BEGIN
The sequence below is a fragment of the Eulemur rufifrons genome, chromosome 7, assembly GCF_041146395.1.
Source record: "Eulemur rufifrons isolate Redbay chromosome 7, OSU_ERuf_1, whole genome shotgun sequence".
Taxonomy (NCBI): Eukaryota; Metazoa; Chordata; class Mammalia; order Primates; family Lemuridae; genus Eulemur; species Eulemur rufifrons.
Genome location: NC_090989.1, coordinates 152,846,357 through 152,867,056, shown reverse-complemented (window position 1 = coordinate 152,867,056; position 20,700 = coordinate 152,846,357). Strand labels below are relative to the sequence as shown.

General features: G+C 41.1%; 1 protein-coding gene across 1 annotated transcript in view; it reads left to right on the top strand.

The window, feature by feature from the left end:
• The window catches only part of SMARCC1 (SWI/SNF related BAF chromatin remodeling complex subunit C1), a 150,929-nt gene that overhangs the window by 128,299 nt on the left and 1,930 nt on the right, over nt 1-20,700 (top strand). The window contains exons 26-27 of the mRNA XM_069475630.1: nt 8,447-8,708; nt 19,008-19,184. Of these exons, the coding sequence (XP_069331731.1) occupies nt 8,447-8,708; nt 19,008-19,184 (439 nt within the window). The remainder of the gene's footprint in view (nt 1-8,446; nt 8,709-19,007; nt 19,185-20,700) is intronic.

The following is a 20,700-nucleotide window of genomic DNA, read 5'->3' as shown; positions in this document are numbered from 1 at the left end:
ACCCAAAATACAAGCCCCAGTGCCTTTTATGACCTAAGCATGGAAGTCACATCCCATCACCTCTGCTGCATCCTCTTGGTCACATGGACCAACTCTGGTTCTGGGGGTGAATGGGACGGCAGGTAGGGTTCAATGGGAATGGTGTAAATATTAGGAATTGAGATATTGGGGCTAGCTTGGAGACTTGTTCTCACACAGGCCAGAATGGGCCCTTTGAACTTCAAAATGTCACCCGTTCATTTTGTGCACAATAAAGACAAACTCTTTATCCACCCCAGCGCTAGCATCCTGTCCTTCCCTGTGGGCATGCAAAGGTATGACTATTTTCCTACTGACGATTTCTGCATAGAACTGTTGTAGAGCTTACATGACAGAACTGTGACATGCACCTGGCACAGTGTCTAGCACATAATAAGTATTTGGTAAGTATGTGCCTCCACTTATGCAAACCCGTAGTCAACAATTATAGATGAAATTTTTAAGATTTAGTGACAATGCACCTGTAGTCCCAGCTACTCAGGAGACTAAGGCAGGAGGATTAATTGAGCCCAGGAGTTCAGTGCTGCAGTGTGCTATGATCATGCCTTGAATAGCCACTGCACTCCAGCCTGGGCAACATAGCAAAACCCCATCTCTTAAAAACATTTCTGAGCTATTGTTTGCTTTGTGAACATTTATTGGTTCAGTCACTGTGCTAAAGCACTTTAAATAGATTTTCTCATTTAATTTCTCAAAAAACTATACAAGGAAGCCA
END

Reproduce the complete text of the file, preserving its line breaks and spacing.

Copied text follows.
The sequence below is a fragment of the Eulemur rufifrons genome, chromosome 7, assembly GCF_041146395.1.
Source record: "Eulemur rufifrons isolate Redbay chromosome 7, OSU_ERuf_1, whole genome shotgun sequence".
Taxonomy (NCBI): Eukaryota; Metazoa; Chordata; class Mammalia; order Primates; family Lemuridae; genus Eulemur; species Eulemur rufifrons.
Genome location: NC_090989.1, coordinates 152,846,357 through 152,867,056, shown reverse-complemented (window position 1 = coordinate 152,867,056; position 20,700 = coordinate 152,846,357). Strand labels below are relative to the sequence as shown.

General features: G+C 41.1%; 1 protein-coding gene across 1 annotated transcript in view; it reads left to right on the top strand.

The window, feature by feature from the left end:
• The window catches only part of SMARCC1 (SWI/SNF related BAF chromatin remodeling complex subunit C1), a 150,929-nt gene that overhangs the window by 128,299 nt on the left and 1,930 nt on the right, over nt 1-20,700 (top strand). The window contains exons 26-27 of the mRNA XM_069475630.1: nt 8,447-8,708; nt 19,008-19,184. Of these exons, the coding sequence (XP_069331731.1) occupies nt 8,447-8,708; nt 19,008-19,184 (439 nt within the window). The remainder of the gene's footprint in view (nt 1-8,446; nt 8,709-19,007; nt 19,185-20,700) is intronic.

The following is a 20,700-nucleotide window of genomic DNA, read 5'->3' as shown; positions in this document are numbered from 1 at the left end:
ACCCAAAATACAAGCCCCAGTGCCTTTTATGACCTAAGCATGGAAGTCACATCCCATCACCTCTGCTGCATCCTCTTGGTCACATGGACCAACTCTGGTTCTGGGGGTGAATGGGACGGCAGGTAGGGTTCAATGGGAATGGTGTAAATATTAGGAATTGAGATATTGGGGCTAGCTTGGAGACTTGTTCTCACACAGGCCAGAATGGGCCCTTTGAACTTCAAAATGTCACCCGTTCATTTTGTGCACAATAAAGACAAACTCTTTATCCACCCCAGCGCTAGCATCCTGTCCTTCCCTGTGGGCATGCAAAGGTATGACTATTTTCCTACTGACGATTTCTGCATAGAACTGTTGTAGAGCTTACATGACAGAACTGTGACATGCACCTGGCACAGTGTCTAGCACATAATAAGTATTTGGTAAGTATGTGCCTCCACTTATGCAAACCCGTAGTCAACAATTATAGATGAAATTTTTAAGATTTAGTGACAATGCACCTGTAGTCCCAGCTACTCAGGAGACTAAGGCAGGAGGATTAATTGAGCCCAGGAGTTCAGTGCTGCAGTGTGCTATGATCATGCCTTGAATAGCCACTGCACTCCAGCCTGGGCAACATAGCAAAACCCCATCTCTTAAAAACATTTCTGAGCTATTGTTTGCTTTGTGAACATTTATTGGTTCAGTCACTGTGCTAAAGCACTTTAAATAGATTTTCTCATTTAATTTCTCAAAAAACTATACAAGGAAGCCA